Many Illinois cities are facing financial difficulties that can potentially be resolved through bankruptcy. According to the policy nonprofit Manhattan Institute, this is exactly what needs to happen. When a municipality is unable to pay back its debt, it may file for Chapter 9 bankruptcy, which allows certain contracts to be broken so the intervening trustee can reallocate money to help the municipality repay its debt.
A recent article published by the Association of American Retired Persons Bulletin (AARP) exposes a new crisis in our country. It appears that seniors are under siege due to delinquent property bills and haunted by credit collection agencies ready to either secure the debt or take control of the home through a tax lien foreclosure.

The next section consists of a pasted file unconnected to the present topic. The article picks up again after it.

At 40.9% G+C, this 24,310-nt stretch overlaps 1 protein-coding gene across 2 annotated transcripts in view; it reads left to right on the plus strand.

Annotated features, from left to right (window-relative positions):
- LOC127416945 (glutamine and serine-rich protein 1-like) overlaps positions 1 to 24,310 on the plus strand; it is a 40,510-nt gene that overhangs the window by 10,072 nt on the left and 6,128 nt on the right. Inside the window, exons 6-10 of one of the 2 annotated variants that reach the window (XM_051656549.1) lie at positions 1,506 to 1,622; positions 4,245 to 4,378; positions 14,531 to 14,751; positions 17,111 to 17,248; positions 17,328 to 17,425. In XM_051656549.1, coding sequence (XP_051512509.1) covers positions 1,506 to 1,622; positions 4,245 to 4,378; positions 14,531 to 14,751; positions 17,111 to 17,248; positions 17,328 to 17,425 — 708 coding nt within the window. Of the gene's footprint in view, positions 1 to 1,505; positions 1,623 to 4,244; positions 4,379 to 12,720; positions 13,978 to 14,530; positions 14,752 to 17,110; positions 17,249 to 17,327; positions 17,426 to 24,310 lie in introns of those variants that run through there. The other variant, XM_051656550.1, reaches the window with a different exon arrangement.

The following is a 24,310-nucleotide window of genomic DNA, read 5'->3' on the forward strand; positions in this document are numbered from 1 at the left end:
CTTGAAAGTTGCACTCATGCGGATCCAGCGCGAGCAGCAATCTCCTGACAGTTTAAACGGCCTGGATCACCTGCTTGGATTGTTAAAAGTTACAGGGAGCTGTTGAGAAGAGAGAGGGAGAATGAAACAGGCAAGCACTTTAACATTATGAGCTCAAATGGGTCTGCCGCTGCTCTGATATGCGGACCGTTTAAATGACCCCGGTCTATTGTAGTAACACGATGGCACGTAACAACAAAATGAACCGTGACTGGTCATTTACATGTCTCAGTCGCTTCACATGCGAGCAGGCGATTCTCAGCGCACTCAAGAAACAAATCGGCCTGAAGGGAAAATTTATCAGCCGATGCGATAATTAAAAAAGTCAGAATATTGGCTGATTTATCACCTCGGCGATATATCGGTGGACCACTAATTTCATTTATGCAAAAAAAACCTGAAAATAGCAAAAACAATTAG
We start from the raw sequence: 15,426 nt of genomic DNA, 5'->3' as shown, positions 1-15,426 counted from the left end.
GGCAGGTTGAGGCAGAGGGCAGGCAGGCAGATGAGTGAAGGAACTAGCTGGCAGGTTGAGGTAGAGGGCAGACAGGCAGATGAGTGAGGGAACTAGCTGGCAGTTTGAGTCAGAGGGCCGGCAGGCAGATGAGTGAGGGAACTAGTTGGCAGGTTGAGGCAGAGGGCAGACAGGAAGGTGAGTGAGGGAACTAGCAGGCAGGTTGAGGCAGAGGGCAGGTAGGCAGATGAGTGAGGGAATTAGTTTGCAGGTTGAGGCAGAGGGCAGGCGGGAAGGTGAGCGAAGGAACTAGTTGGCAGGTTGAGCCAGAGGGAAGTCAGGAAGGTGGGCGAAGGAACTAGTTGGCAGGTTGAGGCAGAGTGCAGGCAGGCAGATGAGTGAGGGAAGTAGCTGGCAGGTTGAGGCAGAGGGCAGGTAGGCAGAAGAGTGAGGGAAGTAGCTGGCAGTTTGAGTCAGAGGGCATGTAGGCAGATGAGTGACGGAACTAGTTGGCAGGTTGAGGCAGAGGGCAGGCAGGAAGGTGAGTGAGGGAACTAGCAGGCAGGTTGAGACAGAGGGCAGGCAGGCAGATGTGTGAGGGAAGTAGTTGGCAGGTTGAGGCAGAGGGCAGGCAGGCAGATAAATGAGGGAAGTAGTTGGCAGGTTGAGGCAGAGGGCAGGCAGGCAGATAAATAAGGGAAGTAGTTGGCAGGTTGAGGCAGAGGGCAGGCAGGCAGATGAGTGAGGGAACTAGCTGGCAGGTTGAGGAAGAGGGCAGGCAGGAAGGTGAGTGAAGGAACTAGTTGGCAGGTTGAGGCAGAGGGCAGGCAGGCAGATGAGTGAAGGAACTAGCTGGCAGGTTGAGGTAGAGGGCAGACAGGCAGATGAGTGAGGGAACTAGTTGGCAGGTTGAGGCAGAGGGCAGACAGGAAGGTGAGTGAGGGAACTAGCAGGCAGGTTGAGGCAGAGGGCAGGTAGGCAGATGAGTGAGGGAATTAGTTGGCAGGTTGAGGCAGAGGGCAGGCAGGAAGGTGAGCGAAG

In order to protect spouses and children left behind when the provider of shelter has died, some states have enacted a homestead exemption. If a homeowner dies and leaves behind a dependent spouse or dependent children, this exemption protects their home from taxes, creditors and other situations which could put that property in jeopardy.
Bankruptcy can help most Cook County residents who have fallen on hard times financially because of unexpected and excessive medical bills or loss of income due to sudden unemployment. However, some debts cannot be eliminated through bankruptcy and must be paid regardless of the circumstances affecting the individual needing relief from crushing bills.
Since the 2005 changes to federal bankruptcy laws, filing for bankruptcy has become a more tedious, time-consuming task. Among the changes made were income specifications that affect which type of bankruptcy claim an individual can file.
Chapter 7 Bankruptcy (Liquidation)